Now, listen as in verse 9 Peter swings with the pendulum right across to the other side. It’s standard Peter: “Then, Lord, not just my feet, but I’ll take the whole package—my hands and my head as well.” Now, will you notice that even in this, Peter is reluctant to have Jesus do what Jesus is going to do? Jesus might legitimately say, “I didn’t say anything to you about your hands and your head, clown. I’m here to wash your feet.” You know? First of all, “No, I don’t want my feet washed;” then, “I want my own program.” Peter is such a tremendous encouragement to many of us, isn’t he: big mouth plus fat head? Because he still completely misunderstands the meaning of the action. Jesus is not in this washing cleansing his disciples, but he is in this washing symbolizing that cleansing which is provided in the blood he is about to be shed.
Years ago I heard an address given by somebody, actually one of my friends, and he gave this address, and his address was, “There are some things that can only be dealt with with a basin and a towel.” And I wrote him a note, and I said, “Hey, how could you expound John 13 and leave it there? Because it’s not about water and a basin, it’s about the blood of the cross. And unless you get to the blood of the cross, you’ve completely missed the point of the water and the basin and the towel.” And he wrote back and said, cynically, “I wish I was a genius like you that understood the Bible. I’m sorry, I’m just a poor peon, and I don’t know what I’m talking about, and I don’t ever want to play golf with you again.” And it’s actually only in the last four or five years that we have been reconciled to one another and talk with one another; that’s the facts. I didn’t write it in judgment; I wrote it in a way that I want somebody to write to me (as they frequently do) and point out the missing links.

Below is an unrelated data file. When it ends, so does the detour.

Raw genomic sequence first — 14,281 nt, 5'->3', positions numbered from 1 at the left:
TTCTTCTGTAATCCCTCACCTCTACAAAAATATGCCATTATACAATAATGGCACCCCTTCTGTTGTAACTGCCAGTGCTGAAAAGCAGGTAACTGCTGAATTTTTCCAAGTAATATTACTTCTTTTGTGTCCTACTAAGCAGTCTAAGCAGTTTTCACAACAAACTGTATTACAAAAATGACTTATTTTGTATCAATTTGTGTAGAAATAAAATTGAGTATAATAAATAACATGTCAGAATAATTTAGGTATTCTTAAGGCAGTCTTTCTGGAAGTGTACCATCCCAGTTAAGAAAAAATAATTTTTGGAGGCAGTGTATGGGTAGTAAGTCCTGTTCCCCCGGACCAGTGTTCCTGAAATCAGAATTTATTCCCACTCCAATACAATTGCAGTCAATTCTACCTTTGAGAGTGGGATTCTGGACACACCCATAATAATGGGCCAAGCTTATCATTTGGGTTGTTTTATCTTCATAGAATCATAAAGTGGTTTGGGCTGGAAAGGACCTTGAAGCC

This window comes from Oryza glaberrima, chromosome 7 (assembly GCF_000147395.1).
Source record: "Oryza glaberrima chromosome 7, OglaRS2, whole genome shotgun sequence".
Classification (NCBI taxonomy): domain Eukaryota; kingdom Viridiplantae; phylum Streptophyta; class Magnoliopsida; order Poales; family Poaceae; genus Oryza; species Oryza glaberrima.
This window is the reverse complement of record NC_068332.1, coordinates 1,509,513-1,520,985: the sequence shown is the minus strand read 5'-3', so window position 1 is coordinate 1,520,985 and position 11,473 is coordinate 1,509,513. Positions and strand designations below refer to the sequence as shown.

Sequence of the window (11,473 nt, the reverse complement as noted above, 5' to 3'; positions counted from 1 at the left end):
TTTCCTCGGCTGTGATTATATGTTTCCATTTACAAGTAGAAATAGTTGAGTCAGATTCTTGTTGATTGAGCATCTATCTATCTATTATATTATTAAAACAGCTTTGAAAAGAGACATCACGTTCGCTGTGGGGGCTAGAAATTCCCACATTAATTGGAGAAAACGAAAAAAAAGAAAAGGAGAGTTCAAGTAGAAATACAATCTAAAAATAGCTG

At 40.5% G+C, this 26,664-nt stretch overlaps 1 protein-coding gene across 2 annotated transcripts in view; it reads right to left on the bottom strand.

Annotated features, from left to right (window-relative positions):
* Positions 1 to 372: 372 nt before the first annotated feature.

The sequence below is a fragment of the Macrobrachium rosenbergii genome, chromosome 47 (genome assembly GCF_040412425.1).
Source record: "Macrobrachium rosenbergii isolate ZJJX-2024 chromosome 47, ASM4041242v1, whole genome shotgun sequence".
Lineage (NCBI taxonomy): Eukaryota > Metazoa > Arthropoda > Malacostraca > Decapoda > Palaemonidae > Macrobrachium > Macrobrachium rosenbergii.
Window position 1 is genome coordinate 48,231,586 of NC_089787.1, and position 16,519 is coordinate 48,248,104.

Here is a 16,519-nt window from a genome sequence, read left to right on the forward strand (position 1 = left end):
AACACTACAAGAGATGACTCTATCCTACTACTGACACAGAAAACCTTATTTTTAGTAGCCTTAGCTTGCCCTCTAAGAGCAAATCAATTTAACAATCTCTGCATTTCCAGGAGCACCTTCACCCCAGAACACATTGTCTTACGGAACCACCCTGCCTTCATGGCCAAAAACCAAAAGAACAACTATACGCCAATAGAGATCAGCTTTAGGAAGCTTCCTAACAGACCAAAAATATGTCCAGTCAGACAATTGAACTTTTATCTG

So, that’s why Jesus then uses the imagery of the man who bathes—verse 10: “A person who has had a bath needs only to wash his feet; his whole body is clean.” In other words, he didn’t have to keep going and having a bath every twenty minutes. What is he saying? “He who is the one cleansed by the shedding of my blood, he who is justified by my grace, doesn’t need to be cleansed totally again and again, but is in need of daily cleansing by the sanctifying work of the Spirit.” That is why when sin enters into the life of the believer, we don’t have to become a Christian all over again—in the same way that when your father says, “I want you to bring the car home by 11:30 prompt,” and you bring the car home at 12:30 a.m. not prompt, the following morning at the breakfast table we’ve got a little bit of a problem. There is a cloud come down between father and son. The relationship is intact—he’s still my dad, I’m still his son—but the enjoyment of the relationship has been impaired by my disobedience. I don’t have to ask him to become my dad again; I have to ask him to forgive me for the fact that I didn’t do what he asked me to do and it spoiled my relationship with him. Hence the importance of coming constantly to God in repentance and in faith. The Christian life is a life of daily repentance. If it isn’t, then we’re not even awake, ’cause you can hardly get out of your bed without sin in your soul. So you have to come again, back again for fresh cleansing.